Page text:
I was reading somewhere that there are gazillions of functions and subroutines that have been written in some of these languages that are flawed....and as people use these flawed subroutines (which may call on other flawed subroutines and functions), inevitable bugs are manifested. The subroutine or function may have worked as intended for its original application, but embedded gremlins are waiting to emerge when applied to new situations....I'm meditating on the word verbose. Some verbosity in a programming language isn't necessarily a deal breaker.
If I were to compare two solutions to the same problem, written in two different languages, and try to reduce "which solution is better?" to a single criteria (this a thought experiment, I realise real life is too complex for such reductions) I think I come up with:
"Which is more elegant? Cleaner/Clearer?"
A lot of that is down to the developer, not the language, but the language and its libraries support that.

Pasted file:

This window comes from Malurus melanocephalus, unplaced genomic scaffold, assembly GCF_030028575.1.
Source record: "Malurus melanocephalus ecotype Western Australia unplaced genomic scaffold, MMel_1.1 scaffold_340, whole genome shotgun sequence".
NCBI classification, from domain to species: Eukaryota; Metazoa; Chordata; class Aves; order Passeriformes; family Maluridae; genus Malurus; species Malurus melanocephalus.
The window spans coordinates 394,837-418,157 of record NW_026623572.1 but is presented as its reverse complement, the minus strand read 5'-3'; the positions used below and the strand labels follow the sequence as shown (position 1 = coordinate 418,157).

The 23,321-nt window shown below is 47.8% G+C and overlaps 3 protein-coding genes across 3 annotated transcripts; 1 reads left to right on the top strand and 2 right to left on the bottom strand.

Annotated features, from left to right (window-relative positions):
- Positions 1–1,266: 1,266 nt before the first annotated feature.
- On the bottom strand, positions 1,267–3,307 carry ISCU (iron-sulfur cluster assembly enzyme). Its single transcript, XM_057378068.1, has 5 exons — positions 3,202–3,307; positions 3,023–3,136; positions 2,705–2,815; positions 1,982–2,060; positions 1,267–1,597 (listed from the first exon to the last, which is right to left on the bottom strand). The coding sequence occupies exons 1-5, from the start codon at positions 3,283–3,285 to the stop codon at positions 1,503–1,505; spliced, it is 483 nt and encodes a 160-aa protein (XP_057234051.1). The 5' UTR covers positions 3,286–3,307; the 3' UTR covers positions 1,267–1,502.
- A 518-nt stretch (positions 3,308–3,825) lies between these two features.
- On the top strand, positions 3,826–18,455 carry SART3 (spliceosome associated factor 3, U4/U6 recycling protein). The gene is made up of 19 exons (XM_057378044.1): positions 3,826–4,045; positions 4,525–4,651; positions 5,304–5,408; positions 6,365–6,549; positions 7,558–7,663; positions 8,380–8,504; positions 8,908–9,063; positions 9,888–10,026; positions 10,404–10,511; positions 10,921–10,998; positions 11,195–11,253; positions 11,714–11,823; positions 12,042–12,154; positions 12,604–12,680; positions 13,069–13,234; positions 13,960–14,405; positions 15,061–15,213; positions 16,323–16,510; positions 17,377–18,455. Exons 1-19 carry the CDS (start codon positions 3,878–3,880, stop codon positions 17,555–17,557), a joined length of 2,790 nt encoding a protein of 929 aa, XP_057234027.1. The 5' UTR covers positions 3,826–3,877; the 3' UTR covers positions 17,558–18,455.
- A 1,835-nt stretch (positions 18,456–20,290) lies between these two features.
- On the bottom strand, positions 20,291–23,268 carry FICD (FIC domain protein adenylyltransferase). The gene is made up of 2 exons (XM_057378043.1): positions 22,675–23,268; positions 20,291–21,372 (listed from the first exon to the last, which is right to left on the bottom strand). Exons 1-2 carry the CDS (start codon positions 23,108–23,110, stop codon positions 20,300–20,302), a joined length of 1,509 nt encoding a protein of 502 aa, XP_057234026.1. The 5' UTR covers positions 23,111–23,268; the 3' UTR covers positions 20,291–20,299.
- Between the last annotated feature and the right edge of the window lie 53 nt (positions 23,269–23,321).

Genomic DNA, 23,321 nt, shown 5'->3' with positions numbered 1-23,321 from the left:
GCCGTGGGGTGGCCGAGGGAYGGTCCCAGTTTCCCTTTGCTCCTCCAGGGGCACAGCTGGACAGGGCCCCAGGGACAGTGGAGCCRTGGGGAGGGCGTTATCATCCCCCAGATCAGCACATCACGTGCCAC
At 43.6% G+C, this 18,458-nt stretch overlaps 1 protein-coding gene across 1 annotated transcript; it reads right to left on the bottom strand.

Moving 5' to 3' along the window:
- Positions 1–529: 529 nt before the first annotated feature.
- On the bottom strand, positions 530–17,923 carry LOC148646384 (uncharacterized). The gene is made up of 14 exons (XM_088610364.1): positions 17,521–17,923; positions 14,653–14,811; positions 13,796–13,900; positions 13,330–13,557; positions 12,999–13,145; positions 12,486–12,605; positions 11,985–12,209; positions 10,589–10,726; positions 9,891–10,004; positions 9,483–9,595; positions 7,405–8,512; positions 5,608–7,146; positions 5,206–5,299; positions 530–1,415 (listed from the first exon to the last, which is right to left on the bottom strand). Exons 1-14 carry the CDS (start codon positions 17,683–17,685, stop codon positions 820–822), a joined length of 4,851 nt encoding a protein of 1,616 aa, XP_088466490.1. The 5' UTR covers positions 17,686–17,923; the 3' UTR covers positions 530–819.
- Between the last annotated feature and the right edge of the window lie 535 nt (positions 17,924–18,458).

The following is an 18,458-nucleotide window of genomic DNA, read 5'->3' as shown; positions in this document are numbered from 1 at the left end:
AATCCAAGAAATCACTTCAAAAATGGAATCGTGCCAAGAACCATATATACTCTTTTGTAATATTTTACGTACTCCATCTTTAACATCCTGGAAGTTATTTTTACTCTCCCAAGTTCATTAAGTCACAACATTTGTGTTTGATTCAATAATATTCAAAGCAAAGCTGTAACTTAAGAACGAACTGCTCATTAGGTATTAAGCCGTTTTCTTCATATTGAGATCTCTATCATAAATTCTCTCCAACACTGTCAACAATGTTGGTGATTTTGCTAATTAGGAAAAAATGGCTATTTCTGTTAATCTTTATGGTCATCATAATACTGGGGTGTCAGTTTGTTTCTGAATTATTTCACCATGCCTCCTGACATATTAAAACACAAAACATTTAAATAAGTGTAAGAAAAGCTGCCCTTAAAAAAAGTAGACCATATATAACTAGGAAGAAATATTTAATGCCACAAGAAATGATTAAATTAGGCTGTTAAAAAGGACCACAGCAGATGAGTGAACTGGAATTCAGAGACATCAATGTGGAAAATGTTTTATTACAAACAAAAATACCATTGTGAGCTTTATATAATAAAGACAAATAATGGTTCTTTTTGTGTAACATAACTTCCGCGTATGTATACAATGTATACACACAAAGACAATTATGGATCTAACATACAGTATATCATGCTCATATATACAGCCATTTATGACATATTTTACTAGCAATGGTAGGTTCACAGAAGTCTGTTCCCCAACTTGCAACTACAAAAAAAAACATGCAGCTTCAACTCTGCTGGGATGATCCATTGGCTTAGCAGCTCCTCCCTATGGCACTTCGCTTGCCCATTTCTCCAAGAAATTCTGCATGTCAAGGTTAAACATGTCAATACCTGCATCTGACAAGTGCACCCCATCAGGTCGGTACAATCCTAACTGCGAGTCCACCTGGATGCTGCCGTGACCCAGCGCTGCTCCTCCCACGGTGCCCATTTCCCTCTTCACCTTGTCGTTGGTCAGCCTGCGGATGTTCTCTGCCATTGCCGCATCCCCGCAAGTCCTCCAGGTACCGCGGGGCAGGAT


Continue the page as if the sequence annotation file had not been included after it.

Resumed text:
You could ask which is more robust, more maintainable, more extendable, more efficient... but if the code was handed to me as my future responsibility, I vote clean and clear.
So as someone who doesn't work in this world but just reads about it and is curious.... Is it possible that a given computer language starts out very clean and clear, but that over time it becomes a bit cryptic and chaotic because of the accumulation of not-so-well developed and documented subroutines and functions? (The real scary part is thinking about how things like rockets, weapon systems, aircraft, nuclear power plant automated monitoring systems, automobiles, etc., might have gremlins lurking in their software due to this problem! The bug is ID'd only after catastrophic failure and the follow-up investigation.)